Leaked email backs sacked hospital bureaucrat
A LEAKED email has outlined the success of a Queensland public hospital senior executive before he was controversially sacked last week, praising his commitment to "patient-centred care".
Wide Bay Hospital and Health Service chief executive Adrian Pennington's contract was terminated "effective immediately" by board chair Peta Jamieson on September 30.
The Courier-Mail has obtained an email, written by Bundaberg Hospital director of medical services Sue Page, which compares Wide Bay HHS before he took over as chief executive in 2012 to now.
Dr Page talks of specialist outpatient department waiting times of up to 12 years for some conditions before Mr Pennington's arrival.
She said wait times for some elective surgery before he took over as chief executive were more than three years, including endoscopy, which can be used to screen for issues, such as bowel cancer.
Other issues at that time included clinical incidents not being investigated in a timely manner, poor workplace culture and "significant breaches in credentialing processes" - the formal procedure of verifying the qualifications and experience of medical staff so they did not work outside their scope of expertise.
The email said that after more than seven years with Mr Pennington at the helm of Wide Bay HHS, it had "zero overdue surgery wait times" and specialist outpatient department waits were down to nine months.
"We still have recruitment issues, but our senior medical officers have almost doubled," Dr Page wrote.
She said that earlier this year, Wide Bay was ranked number one out of Queensland's 16 HHS's on key performance indicators.
"Importantly, this has been by building teams and a sense of personal responsibility for patient care at every level," Dr Page said.
"By building local capacity and expertise rather than a cycle of consultancies, we are seeing greater stability in our executive and clinical director teams and with this a flow-on effect through high quality patient outcomes.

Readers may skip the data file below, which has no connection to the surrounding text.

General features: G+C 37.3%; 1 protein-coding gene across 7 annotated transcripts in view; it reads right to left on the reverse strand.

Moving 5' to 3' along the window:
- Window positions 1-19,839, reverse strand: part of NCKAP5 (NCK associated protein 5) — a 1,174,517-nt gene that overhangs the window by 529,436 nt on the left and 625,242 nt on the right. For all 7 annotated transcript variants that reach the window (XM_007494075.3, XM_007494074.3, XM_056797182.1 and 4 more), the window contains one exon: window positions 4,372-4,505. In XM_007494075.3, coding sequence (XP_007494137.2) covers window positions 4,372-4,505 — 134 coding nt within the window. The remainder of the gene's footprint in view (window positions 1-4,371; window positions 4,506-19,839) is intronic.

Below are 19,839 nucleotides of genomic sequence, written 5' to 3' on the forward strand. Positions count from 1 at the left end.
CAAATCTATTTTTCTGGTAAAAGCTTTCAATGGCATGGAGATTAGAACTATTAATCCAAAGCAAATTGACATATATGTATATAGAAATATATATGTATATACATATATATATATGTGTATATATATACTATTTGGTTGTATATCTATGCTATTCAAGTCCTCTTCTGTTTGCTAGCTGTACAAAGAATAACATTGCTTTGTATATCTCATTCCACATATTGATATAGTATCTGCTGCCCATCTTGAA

"We need to acknowledge that these changes are not solely the work of one man, but we also need to acknowledge that one man has made a difference that is nationally and internationally recognised."
The Courier-Mail understands Dr Page has also written to the Wide Bay HHS board, on behalf of Bundaberg Hospital clinical staff, wanting answers to a series of blunt questions.
Mr Pennington's sacking followed a Facebook post he wrote amid a "mental health crisis" in July, which included criticism of Ms Jamieson.
The crisis followed relationship issues, the pending death of a close colleague, as well as workplace pressures.
Bundaberg Hospital senior doctors have asked the board whether Mr Pennington's dismissal, if triggered by the social media post, was "consistent with broader messaging around safe and supportive workplaces and initiatives such as the Workplace Mental Health and Wellbeing Framework".
Ms Jamieson has confirmed the board received a letter from Dr Page last week, on behalf of senior doctors at Bundaberg Hospital.
"I responded immediately, and indicated that acting chief executive Debbie Carroll and I were happy to meet with Dr Page and the clinicians to enable us to listen to their questions directly," she said.
"This meeting is in the process of being arranged."
Attempts have been made to contact Mr Pennington.
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